Eastern Phoebe (in October)

Eastern Phoebe (in October)

A little later I spotted an Eastern Phoebe, undoubtedly a new arrival. They are one of the landmark arrivals of the spring migration. It’s always the return of the Tundra Swans, Red-winged Blackbirds etc. that we celebrate first and then, just as they’re becoming old hat, the first Eastern Phoebe shows up; and not far behind it a Tree Swallow or two.

My day ended with twenty-six species, a pretty good total.  It included a handful of American Robins, Blue Jays and Hairy Woodpeckers – nothing out of the ordinary there, but a dozen American Tree Sparrows singing with enthusiasm for spring, a Trumpeter Swan claiming ownership of a stretch of pond, an overhead Turkey Vulture, Hooded Mergansers and Wood Ducks (six of each) were all refreshing to see.  I’ll be looking for that first Tree Swallow but a week of cooler weather is forecasted; we’ll see how it goes.

American Tree Sparrow

American Tree Sparrow


February 2016. Rubugali. Kisoro District, Uganda. There is a patch of hilltop land near here called Heaven; aptly named in its own way. The way up is long and taxing.  You start by slogging up a very rough, rocky and shade-less track for a kilometre or so. It’s all climbing, no flat spots. The Ugandans have the right approach, walking uphill is not a challenge, it’s something you do in measured, one-at-a-time easy steps; no one is timing your ascent. After the first kilometre the track ends at an open, grassy saddle between two hills; it’s a good resting stop.

Heaven itself awaits yet another kilometre higher, but this time the trek is along an erratic, single file path. Plodding on, then pausing, you look down over fields of beans, maize and potatoes to the valley bottom far below and nearly lost in blue haze.

The top is a quite different world, cooler, quieter and more open, mainly a wide expanse of tree-dotted cattle pasture. Were it not for the occasional fence or cattle shed you might think it is an English country park.  Behind is the valley we’ve just left: occupied, cultivated from top to bottom and threaded with the distant echoes of people and their animals. In front of us lies original Africa: Bwindi Impenetrable Forest rolling away into the blue distance, from treetop to treetop it’s all green: towering trees draped in orchids, ferns and vines, and underlain with thick mattressy undergrowth scratched over in patches with geometric tree- ferns. This is where Mountain Gorillas live and where the resonant calls of birds or the grunting barks of monkeys quite simply belong.

Bwindi side of Heaven's top

Bwindi side of Heaven’s top

We actually made two day trips up to Heaven, both produced some fine and novel bird sightings: A Grassland Pipit standing erect on a rock, looking around as if it was on sentry duty; White-naped Ravens flipping over pats of cattle dung looking for beetles and grubs; and a rather sensational Black-shouldered Kite, pale grey and slender and whose flight the field guide accurately describes as soft and elegant. We struggled to identify what turned out to be a Regal Sunbird, it kept vanishing in some dense treetops but when we did finally get to look at it, it was neck-breakingly right overhead. I managed to get this Regal-Sunbird-from-underneath photo, which without explanation you’d wonder what on earth you’re looking at.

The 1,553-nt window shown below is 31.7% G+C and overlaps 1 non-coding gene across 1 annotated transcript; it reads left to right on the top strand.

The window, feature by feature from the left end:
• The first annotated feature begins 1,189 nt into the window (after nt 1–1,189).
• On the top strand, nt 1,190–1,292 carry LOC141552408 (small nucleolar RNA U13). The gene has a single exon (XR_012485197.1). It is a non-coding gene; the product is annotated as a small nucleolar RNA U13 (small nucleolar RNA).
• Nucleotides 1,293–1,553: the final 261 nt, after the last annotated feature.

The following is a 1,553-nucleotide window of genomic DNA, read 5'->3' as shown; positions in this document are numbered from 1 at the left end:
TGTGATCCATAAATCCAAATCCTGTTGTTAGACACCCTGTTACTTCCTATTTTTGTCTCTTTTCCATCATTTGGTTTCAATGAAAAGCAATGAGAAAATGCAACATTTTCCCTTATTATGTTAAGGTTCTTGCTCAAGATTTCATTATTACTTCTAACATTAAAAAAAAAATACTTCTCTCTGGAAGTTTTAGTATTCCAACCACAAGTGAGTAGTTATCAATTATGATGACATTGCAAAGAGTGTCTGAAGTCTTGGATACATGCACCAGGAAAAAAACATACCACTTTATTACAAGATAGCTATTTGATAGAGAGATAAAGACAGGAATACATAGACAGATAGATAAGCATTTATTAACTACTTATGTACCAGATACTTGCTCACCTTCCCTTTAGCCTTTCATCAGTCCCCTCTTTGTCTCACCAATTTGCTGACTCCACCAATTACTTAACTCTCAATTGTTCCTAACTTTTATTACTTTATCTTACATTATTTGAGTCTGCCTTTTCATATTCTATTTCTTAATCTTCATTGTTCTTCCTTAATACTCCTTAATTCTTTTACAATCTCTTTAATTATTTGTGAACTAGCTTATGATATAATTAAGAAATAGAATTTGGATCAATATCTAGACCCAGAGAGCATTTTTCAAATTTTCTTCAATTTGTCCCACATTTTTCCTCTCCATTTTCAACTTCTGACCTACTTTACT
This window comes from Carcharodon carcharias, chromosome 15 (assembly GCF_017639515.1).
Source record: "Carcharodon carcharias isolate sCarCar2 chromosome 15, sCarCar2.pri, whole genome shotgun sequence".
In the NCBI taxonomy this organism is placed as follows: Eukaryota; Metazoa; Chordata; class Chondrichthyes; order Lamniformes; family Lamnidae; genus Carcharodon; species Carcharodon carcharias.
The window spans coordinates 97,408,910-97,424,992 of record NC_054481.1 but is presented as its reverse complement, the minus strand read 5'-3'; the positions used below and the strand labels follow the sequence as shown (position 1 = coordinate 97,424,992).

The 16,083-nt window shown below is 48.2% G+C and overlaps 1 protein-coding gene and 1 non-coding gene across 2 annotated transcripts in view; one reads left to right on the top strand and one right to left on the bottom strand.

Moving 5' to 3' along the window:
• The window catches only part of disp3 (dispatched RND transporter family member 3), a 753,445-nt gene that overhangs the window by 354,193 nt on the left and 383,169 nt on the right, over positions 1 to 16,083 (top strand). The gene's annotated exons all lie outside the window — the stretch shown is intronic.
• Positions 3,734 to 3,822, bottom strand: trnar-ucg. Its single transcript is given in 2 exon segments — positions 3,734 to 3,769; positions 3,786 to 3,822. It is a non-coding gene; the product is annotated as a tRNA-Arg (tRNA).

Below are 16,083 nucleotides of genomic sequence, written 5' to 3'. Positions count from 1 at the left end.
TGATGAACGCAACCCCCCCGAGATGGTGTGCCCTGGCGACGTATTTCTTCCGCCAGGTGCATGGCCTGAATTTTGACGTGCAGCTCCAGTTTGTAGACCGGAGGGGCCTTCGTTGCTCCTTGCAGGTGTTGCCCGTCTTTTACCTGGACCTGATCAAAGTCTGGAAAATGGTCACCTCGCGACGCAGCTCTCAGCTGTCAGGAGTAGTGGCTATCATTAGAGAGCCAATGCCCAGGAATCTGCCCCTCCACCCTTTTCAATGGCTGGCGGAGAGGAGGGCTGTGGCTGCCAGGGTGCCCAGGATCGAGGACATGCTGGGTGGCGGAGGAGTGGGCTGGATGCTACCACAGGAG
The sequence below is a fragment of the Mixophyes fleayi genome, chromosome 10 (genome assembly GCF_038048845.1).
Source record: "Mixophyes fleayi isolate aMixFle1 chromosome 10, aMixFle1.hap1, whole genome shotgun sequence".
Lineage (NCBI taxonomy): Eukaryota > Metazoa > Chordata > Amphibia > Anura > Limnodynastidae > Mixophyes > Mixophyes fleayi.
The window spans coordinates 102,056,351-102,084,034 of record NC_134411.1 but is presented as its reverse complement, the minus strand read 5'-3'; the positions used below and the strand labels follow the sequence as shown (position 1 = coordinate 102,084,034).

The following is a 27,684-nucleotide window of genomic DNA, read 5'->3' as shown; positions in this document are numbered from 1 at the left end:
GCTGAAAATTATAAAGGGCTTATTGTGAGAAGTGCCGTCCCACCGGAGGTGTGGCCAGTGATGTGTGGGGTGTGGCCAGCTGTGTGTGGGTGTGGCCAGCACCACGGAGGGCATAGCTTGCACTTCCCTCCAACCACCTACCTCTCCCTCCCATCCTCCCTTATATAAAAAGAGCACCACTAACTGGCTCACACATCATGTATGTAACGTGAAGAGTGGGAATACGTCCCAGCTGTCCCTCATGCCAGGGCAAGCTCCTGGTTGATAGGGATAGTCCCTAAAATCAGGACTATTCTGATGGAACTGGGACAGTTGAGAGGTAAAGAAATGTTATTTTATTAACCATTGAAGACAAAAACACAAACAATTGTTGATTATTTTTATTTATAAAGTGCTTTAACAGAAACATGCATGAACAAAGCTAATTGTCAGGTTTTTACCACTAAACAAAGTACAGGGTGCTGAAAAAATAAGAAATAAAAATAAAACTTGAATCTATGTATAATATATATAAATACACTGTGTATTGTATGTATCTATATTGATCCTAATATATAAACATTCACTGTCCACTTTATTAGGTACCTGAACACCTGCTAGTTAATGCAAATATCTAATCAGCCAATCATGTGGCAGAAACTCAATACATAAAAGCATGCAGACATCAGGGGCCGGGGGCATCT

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For me there were so many new discoveries that it is hard to pick out a best bird, but perhaps the most breath-taking would be Turacos. We heard Great Blue Turacos chattering in the forest and watched a couple of Ross’s Turacos feeding in the upper layers of a fig tree. Turacos are large (chicken-size) birds, rather ponderous and breathtakingly showy. When you spot them you can usually rely on them staying where they are for a while. The Great Blue Turaco in the photo below was busy preening itself perhaps in a deliberate show of nonchalance. The Ross’s Turacos were harder to photograph and I only managed some rather coy shots. When they left the relatively open spaces of Heaven and flew back to the forest the Ross’s showed off wide expanses of crimson upper-wings.

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Tundra Swans

March 4 2016.Burlington, ON. With my head still spinning a little from thirty days spent eight time-zones east and forty-six warm degrees of latitude south of home; I’m still adjusting. Six inches of snow underfoot and temperatures thirty Celsius degrees colder don’t help.

Today I heard the first Tundra Swans of the season. Well heard is maybe not quite the right word. You know how it is when you’re somewhere and there’s all kinds of stuff going on around you: noise, distractions, traffic and people chattering, and somehow you hear someone say your name. It’s not that you hear it so much as become aware that you’ve been tagged, and, like nudging your computer mouse, some inner micro-processor wakes up, you look around and there really is someone trying to get your attention. That’s how I heard the Tundra Swans – a faint sound cut through the clutter and something inside me said, “Hey! That might be Tundra Swans – better look up, see if you can find them.” And there, quite high against a scruffy grey cloud, a small wind-tossed group of about twenty swans, flashing white as they struggle to make headway.

They were a little earlier than usual by my informal reckoning but by no means exceptionally early according to official record keepers. They’ve probably made a couple of days journey from the Atlantic coast, the start of a long trek, optimistically following the retreat of winter, to the Hudson Bay coastal lowlands. The earlier they arrive on their nesting ground the better their choice of nest site.

Tundra Swans were definitely Bird of the Day; they always captivate me but in truth they were probably the only birds I noticed today.

Tundra swans Lake Erie March 17 2009

Tundra swans Lake Erie March 17 2009

This photo was taken on St Patricks Day several years ago.